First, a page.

California drivers with cell phones and texting devices in hand, beware.
The Golden State has designated April as Distracted Driving Awareness Month, and has pledged zero-tolerance enforcement on distracted driving throughout the month.
That means--in theory, at least--drivers using hand-held cell phones or texting while driving will be targeted by law enforcement and pulled over. Laws against these activities have been on the state's books for a while, but enforcement has been notably lax.
It’s more than just words. In the state, 225 local police agencies and 103 California Highway Patrol (CHP) commands will be writing tickets to scofflaws breaking state law. The CHP is already writing more than 10,000 tickets per month, according to official numbers.
The California effort is the state's first time observing Distracted Driving Awareness Month, which was started by the National Highway Traffic Safety Administration (NHTSA) in 2010 in response to growing concern around the dangers of distracted driving.
A welcome crackdown?
This crackdown may or may not be very good news. It all depends, perhaps, on how you drive--or from the state's point of view, how many tickets get written during the month-long effort, and how much lawbreakers will have to cough up in total ticket costs.
While the base ticket costs $20 for a first offense and $50 for subsequent offenses, with penalty assessments, the total ticket cost winds up being $159 for a first offense and at least $279 for subsequent offenses.
Statistics show that drivers using cell phones or texting while driving are four times more likely to be involved in a serious traffic collision that results in injuries. Younger and less experienced drivers under the age of 20 have the highest proportion of distraction-related fatal crashes. Studies also show that texting while driving can slow the driver’s reaction time as severely as having the blood alcohol content (BAC) of .08 – that of a drunk driver.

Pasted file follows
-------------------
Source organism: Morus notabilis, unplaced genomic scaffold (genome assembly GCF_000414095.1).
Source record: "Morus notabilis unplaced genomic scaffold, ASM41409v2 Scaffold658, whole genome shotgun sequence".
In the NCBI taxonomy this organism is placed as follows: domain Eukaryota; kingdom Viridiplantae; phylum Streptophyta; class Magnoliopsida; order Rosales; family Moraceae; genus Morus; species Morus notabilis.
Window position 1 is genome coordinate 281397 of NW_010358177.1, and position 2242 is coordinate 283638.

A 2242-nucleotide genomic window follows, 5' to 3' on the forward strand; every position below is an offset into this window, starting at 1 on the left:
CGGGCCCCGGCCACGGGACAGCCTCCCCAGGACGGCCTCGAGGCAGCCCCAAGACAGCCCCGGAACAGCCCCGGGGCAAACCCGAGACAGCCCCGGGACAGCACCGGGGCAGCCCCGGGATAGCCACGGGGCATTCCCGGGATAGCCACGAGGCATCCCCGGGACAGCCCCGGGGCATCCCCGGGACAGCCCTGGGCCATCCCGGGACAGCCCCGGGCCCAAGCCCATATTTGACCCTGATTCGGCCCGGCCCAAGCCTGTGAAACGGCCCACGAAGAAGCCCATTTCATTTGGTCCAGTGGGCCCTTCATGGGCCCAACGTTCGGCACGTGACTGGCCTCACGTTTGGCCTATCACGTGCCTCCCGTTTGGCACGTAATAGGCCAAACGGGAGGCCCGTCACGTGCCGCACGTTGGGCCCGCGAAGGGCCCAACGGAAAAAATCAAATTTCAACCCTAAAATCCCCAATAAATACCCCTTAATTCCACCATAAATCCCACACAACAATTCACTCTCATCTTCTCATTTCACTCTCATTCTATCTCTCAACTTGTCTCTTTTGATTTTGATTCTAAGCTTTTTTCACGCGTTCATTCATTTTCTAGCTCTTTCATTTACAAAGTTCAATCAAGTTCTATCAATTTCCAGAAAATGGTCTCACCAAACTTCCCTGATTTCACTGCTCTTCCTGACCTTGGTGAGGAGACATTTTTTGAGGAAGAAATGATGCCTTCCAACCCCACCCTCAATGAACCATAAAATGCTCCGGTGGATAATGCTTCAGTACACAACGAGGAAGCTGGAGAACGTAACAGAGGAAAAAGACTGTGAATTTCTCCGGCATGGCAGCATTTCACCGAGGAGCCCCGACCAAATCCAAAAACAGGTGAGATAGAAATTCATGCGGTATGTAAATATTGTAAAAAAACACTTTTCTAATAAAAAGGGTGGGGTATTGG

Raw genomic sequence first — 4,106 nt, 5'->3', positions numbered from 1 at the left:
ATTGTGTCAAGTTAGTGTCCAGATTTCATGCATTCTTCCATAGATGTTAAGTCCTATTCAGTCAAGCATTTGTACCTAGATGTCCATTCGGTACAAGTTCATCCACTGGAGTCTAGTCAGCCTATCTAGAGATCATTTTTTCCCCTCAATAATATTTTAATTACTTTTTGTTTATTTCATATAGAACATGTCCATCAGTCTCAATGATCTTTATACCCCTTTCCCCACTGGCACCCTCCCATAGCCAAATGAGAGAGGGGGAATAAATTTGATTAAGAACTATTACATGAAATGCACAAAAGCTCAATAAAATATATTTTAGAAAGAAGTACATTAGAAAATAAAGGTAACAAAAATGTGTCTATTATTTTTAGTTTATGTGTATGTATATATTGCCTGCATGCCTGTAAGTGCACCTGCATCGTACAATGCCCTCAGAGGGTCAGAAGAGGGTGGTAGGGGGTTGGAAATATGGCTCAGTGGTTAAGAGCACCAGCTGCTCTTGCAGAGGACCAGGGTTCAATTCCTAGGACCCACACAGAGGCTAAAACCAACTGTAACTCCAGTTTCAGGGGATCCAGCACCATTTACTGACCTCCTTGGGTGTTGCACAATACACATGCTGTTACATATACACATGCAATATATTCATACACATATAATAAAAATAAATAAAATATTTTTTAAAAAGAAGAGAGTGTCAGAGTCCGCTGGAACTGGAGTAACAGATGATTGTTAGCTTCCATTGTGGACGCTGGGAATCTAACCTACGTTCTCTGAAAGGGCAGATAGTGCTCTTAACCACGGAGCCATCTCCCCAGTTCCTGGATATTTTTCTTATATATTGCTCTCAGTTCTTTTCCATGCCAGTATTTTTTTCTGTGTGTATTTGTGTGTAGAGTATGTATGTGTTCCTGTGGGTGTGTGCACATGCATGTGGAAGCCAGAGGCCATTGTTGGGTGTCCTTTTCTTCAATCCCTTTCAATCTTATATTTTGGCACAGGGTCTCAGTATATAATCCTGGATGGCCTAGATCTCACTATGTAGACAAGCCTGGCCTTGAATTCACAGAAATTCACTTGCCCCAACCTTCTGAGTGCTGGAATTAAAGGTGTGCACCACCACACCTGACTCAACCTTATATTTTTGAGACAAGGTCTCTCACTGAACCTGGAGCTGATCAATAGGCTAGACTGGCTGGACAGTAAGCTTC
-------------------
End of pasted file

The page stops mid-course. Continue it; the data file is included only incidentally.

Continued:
Currently, nine states and the District of Columbia ban handheld cell phone use while driving and 30 states and the District of Columbia ban texting while driving.
Curb your calls (and texts)
If you're concerned about getting hit with severe penalties because you haven't mended your driving ways, try these suggestions to curb your distracted-driving habits:
- Pledge not to engage in this distracted driving behavior--and share your pledge with family and friends and enlist their agreement to curtail such activity behind the wheel.
- Turn off your phone. If you don’t hear the ringtone or ping of an incoming message, you won’t be tempted to reach for the device to answer or reply.
- Worried that others can’t reach you? If you’ve already alerted family and friends that you won’t be answering calls or returning messages while driving, consider getting one of many available apps such as OTTER or IZIP that will hold your messages for you. In the third quarter 2011, Sprint will offer its Drive First safe-driving solution. T-Mobile already offers its DriveSmart and DriveSmart Plus apps.
- Also change your voicemail message to something like, “I’m unable to take your call at the moment, or I may be driving…”
- If you absolutely have to make a call or return an important text, pull off the road to a safe place and then make your call or text.